My thoughts on all things motoring, press releases, reviews & techie stuff, from around the world.
Please note that the pictures of vehicles within this blog are used as examples of the specific press releases, on occasions, due to the lack of available official pictures, examples are re-produced.
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I will try my best to provide detailed info on various cars and what is like to live with them, I have already produced a few for Jaguar-car-forums, I will do my best to be unbiased, but it will be hard for some cars. I will re-produce press releases and copy from other motoring news.
Monday, 7 August 2017
The next Phantom is announced for the exhibition of 8 Phantoms, ready for the launch of the new model.
SIR MALCOLM CAMPBELL’S PHANTOM II’ WILL BE THIRD GREAT PHANTOM TO JOIN EXHIBITION
Today, Rolls-Royce has announced the Mayfair location for ‘The Great Eight Phantoms’ - A Rolls-Royce Exhibition. The exhibition will take place at Bonhams on Bond Street, London, the heart of the luxury world. Rolls-Royce also announced that the third Great Phantom to join the exhibition will be Sir Malcolm Campbell’s Phantom II Continental.
Need for speed: Sir Malcolm Campbell’s Phantom II
At the height of his pursuit of a new land speed record in the 1930’s, Sir Malcolm Campbell began a relationship with Rolls-Royce that would take him to glory and help him celebrate it.
At the end of 1932 Campbell had won prestigious Grand Prix races, broken the land speed world record not once but six times, and had been knighted by King George V. He had nothing left to prove.
He was the fastest man on land and yet, as restless as ever, he wanted to take a crack at the 300mph barrier, the automotive equivalent of the four-minute mile.
He believed that the only engine that could power his Blue Bird to this speed was a 36.5L Rolls-Royce R aero engine, which generated a staggering 2,300 horsepower.
On 22 February 1933, Blue Bird's first run with the Rolls-Royce engine set a new world land speed record of 272 miles per hour (438 km/h) at Daytona Beach, Florida. A month later, Campbell celebrated by taking personal delivery of a new Phantom II Continental, registration AGO 1.
The short-wheelbase Continental had been introduced in 1930 as a ‘sportier’ version of the Phantom II, which had debuted a year earlier. The Continental, with its improved balance and springing, was capable of 95mph – modest by Campbell's standards, but positively head-spinning for a car weighing almost two and a half tons.
The Motor magazine commented that the Phantom II Continental was 'Powerful, docile, delightfully easy to control and a thoroughbred, it behaves in a manner which is difficult to convey without seeming to over-praise.”
Although AGO 1 was bodied by coachbuilders Barker as a 'standardised touring saloon', there were some Bespoke modifications ordered by Campbell. These included a wireless set, fire extinguisher, spotlight, an exhaust pipe specified as nine-inches longer than the norm (probably to create an exhaust note closer to the Blue Bird's roar), a klaxon horn, a Bosch horn and a siren. Clearly this king of speed wanted people to know he was coming through! Even on public roads, Campbell’s fondness for going fast was well known.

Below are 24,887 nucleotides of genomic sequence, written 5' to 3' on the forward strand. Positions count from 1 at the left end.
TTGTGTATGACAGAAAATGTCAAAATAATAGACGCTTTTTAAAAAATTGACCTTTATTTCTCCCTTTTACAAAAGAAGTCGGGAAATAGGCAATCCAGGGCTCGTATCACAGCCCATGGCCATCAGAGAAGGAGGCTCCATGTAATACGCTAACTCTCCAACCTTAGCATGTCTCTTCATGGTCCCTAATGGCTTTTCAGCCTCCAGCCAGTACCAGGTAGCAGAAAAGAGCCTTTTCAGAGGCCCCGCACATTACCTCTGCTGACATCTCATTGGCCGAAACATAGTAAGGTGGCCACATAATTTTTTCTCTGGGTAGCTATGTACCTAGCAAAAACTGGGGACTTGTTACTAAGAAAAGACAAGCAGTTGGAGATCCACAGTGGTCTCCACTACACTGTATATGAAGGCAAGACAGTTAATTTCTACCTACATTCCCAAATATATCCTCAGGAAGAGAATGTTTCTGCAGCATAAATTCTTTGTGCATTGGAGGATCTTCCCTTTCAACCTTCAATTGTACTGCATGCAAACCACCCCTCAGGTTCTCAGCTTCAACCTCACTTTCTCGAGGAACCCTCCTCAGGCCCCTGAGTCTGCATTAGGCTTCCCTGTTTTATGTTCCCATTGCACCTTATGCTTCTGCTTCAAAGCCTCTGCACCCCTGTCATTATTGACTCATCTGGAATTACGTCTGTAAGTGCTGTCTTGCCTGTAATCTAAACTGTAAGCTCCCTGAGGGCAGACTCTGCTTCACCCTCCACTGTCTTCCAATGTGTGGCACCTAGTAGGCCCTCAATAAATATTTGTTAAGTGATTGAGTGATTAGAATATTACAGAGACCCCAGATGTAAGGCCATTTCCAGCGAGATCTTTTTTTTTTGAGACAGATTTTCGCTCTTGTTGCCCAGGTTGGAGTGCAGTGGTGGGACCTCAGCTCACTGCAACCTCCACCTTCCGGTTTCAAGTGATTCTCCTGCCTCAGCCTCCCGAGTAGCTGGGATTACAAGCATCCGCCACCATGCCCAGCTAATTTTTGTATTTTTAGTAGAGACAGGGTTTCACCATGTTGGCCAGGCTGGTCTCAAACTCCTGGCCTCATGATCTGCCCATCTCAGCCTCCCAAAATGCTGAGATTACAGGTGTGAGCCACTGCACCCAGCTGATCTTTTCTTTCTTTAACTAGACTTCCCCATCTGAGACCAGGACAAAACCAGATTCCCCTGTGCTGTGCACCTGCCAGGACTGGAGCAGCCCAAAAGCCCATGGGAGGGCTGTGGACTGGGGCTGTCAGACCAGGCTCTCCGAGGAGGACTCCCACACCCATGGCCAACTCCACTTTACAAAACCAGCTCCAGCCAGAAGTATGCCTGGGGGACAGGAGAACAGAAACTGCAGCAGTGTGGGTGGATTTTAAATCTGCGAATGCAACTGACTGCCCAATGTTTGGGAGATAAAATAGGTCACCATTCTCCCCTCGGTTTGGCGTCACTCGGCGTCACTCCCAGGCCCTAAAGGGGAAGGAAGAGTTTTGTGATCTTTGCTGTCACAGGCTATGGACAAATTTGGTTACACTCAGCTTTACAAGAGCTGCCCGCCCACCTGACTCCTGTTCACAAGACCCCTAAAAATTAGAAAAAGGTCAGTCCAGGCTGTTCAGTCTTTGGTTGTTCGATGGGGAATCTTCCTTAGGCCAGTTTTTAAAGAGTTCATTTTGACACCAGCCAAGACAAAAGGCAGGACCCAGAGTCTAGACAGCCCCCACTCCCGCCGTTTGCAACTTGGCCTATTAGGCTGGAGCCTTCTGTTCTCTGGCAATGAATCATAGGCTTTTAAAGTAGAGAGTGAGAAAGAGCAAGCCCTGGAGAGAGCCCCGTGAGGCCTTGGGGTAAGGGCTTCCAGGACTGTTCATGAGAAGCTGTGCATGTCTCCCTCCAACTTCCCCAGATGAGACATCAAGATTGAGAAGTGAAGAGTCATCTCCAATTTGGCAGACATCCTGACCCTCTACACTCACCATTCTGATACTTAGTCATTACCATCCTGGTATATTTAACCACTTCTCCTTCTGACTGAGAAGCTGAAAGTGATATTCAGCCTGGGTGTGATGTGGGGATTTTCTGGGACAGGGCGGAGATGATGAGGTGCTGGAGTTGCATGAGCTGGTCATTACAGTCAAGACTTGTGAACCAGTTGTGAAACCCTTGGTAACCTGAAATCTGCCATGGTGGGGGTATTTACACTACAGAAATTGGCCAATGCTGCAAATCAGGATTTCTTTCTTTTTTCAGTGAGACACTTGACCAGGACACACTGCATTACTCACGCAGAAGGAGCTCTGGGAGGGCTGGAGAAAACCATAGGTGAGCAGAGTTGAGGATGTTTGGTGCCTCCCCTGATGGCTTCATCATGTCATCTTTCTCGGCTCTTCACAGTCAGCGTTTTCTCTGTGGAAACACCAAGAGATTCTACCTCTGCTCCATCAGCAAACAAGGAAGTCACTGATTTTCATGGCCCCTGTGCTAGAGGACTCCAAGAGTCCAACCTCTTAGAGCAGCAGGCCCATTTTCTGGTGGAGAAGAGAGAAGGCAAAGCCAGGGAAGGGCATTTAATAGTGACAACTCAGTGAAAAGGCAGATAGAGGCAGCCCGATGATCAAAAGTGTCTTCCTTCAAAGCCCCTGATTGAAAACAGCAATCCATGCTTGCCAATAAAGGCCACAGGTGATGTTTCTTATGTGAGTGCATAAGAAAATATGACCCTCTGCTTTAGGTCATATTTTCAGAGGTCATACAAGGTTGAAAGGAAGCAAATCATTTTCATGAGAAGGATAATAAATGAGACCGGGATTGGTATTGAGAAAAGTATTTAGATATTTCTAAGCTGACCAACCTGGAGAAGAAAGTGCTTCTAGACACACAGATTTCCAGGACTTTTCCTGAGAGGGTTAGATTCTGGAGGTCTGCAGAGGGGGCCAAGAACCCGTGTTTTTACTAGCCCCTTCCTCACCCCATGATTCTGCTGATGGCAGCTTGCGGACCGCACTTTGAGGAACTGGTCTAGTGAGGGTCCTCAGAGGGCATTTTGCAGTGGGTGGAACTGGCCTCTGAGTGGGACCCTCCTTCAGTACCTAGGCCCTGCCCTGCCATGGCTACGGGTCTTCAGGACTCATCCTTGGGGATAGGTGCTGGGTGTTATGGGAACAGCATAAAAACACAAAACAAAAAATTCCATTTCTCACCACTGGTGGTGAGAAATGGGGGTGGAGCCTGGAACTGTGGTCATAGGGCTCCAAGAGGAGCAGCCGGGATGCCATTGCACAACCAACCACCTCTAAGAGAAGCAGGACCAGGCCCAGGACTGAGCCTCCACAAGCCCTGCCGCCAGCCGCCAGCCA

And the colour? Pale blue, of course, with darker blue leather trim and a black roof. The pearlescent glow of the bodywork was apparently achieved by Rolls-Royce's use of ground herring scales in the paint. Campbell must have been pleased, for he penned a promotional brochure for the Phantom II entitled ‘The best Rolls-Royce yet produced,’
Bonhams and the Rolls-Royce marque have long been entwined, with some of the most historically significant and luxurious models crossing the block at the international auction house’s sales over the years. Indeed, Bonhams hold the world-auction record for the marque with the sale of ‘The Corgi’ 1912 Silver Ghost at £4,705,000 in 2012.
The Silver Ghost was in production until 1925 and replaced by another legendary model, the New Phantom. In December 2016, Bonhams sold one of the most famous Rolls-Royce Phantoms ever built - the 1926 Rolls-Royce Phantom I, nicknamed ‘The Phantom of Love,’ which sold for £561,500 at the Bond Street Sale.
Commissioned by Clarence Warren Gasque for his wife Maude, a Woolworth heiress, money was no object. Gasque demanded that the style be French and that the car surpass the luxury of any previous Rolls-Royce sold.
He certainly had his way, as the car’s painted ceiling, elegant polished satinwood, drinks cabinet, ormolu clock and self-styled coat of arms affixed to the doors combined to create a vehicle more akin to the throne room of Versailles than a motor car. It is, without doubt, one of the very finest examples of art and craftsmanship applied to an automobile, and encapsulates the elegance and style that has come to embody Rolls-Royce.
James Knight, Group Motoring Chairman of Bonhams, commented, ‘‘We are delighted to be the venue for this singular celebration of the Rolls-Royce Phantom, as Bonhams has had a long history with Rolls-Royce. Bonhams has sold some of the most astounding Rolls-Royce motor cars ever created, including ‘The Phantom of Love’ sold in London earlier this year, The ex-Marlene Dietrich Phantom I ‘ and the ex-Jack L. Warner Phantom I Transformal Phaeton.”
‘The Great Eight Phantoms’, a Rolls-Royce Exhibition, will take place at Bonhams international flagship saleroom and galleries in New Bond Street, London from 29 July till 2 August.